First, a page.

While voluntary cessation of challenged conduct during the litigation may not always make a case moot, the present case is moot based on the two factors elucidated by the Supreme Court. First, there is no reasonable expectation here that the violation will recur. New Jersey law is now clear that insurance companies cannot enforce reimbursement and subrogation liens and cannot include reimbursement and subrogation provisions in their insurance policies. New Jersey Administrative Code section 11:4-42.10 provides:

(a) No policy or certificate providing group health insurance shall limit or exclude health benefits as the result of the covered person's sustaining a loss attributable to the actions of a third party.

Insurers shall file with the Commissioner no later than December 31, 2002, endorsements that remove any subrogation and third party recovery provisions contained in previously filed contract, policy or certificate forms.

Bulletin No. 01-11 of the Department of Insurance states:

Health carriers are . . . directed immediately to cease all subrogation and recovery efforts against persons covered by group or individual contracts or policies issued in New Jersey . . . regardless of whether these contracts include subrogation or reimbursement provisions.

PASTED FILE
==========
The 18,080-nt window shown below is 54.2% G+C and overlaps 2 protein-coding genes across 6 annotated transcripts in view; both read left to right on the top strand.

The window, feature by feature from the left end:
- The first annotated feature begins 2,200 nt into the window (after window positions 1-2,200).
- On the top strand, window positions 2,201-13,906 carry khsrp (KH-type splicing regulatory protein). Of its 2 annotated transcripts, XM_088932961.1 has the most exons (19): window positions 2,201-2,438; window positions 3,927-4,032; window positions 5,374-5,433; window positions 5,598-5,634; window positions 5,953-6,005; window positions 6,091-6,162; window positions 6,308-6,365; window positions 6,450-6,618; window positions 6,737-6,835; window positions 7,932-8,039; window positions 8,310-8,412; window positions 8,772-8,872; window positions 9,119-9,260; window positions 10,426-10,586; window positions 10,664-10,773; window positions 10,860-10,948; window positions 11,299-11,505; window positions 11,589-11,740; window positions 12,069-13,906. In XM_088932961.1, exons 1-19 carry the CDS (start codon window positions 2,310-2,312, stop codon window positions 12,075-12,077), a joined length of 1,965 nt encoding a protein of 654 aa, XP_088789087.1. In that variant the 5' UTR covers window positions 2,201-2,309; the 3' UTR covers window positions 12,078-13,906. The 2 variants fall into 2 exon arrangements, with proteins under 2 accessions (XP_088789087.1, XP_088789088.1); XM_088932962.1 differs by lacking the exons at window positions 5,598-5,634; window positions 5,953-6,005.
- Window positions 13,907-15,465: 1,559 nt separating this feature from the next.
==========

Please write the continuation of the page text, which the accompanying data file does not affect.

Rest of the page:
Given the clarity of New Jersey law on this issue after Perreira, it is reasonable to assume that defendant AmeriHealth will not seek to enforce its lien against plaintiff Bibbs.*fn24

Second, interim events have eradicated the effects of the alleged violation here. While a subrogation lien was placed on plaintiff Bibbs' recovery, he never paid anything to satisfy the lien. (Brill Cert. ¶ 5.) Defendants have unequivocally released the lien against his settlement proceeds. (Biemer Cert., Ex. 1.) Plaintiff Bibbs has changed health insurance carriers and is no longer covered by defendant AmeriHealth. (Brill Cert. ¶ 5.) These events during the pendency of this litigation have cured the effects of the subrogation lien asserted against plaintiff.